SU‐GG‐T‐425: Radiobiologically Quantified Treatment Setup Uncertainties Based On Megavoltage (MV) CT Imaging

G. Swanson, C. Shi, P. Mavroidis, S. Stathakis, F. su, R. Ramer, V. Sarkar, B. Ferreira, G. Komisopoulos, D. Giantsoudi, N. Papanikolaou

Research output: Contribution to journalArticlepeer-review


Purpose: To evaluate and compare the expected effectiveness of the planned and delivered dose distributions in prostate cancer radiotherapy. The average setup uncertainties were determined by using the on‐board megavoltage computed tomography (MVCT) capabilities of the tomotherapy HiArt unit. Method and Materials: Co‐registrations between daily MVCT and planning CT were used. Before the delivery of each treatment an MVCT image was acquired. The therapists registered the MVCT image with the planning kilovoltage computed tomography (kVCT) images. The registration criteria were based on bony anatomy and contoured regions of interest. For a typical prostate cancer patient the dose distributions of the Helical Tomotherapy plan and that of the average shifted delivery registration were used. The dose distributions were compared based on dosimetric criteria and the biologically effective uniform dose (BEUD) together with the complication‐free tumor control probability (P+). Results: The average shifts that were observed are 10.7 mm for the vertical, 4.0 mm for the longitudinal and 0.5 mm for the lateral directions, respectively. At the optimum dose levels of the planned and delivered dose distributions, the P+ values are 84.7% and 84.0%, respectively. The total control probabilities, PB are 93.0% and 92.9%, whereas the total complication probabilities, PI are 8.3% and 8.9%. More specifically, the response probabilities of the different tissues are 95.6% and 95.5% for the GTV, 97.4% and 97.3% for the seminal vesicles, 0.8% and 0.7% for bladder and 7.6% and 8.3% for rectum. Conclusion: It is shown that the intra‐fraction movement of tumors can be reduced by using the MVCT co‐registration. This appears to be a powerful tool, which can result in improved sparing of critical structures, while delivering high doses to the target. The use of P+ — BEUD diagrams to compare similar treatment plans may show that in radiobiological terms they may be quite different.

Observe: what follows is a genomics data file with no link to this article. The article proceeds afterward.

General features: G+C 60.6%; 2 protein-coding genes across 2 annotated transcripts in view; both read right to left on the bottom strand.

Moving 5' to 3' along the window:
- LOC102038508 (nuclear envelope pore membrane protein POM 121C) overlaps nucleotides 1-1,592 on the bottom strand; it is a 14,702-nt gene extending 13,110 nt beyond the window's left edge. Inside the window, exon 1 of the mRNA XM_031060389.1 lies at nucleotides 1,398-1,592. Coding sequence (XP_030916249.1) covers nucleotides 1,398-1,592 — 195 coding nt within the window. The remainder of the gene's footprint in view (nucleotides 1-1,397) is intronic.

Original languageEnglish (US)
Pages (from-to)2822
Number of pages1
JournalMedical physics
Issue number6
StatePublished - Jun 2008

ASJC Scopus subject areas

  • Biophysics
  • Radiology Nuclear Medicine and imaging


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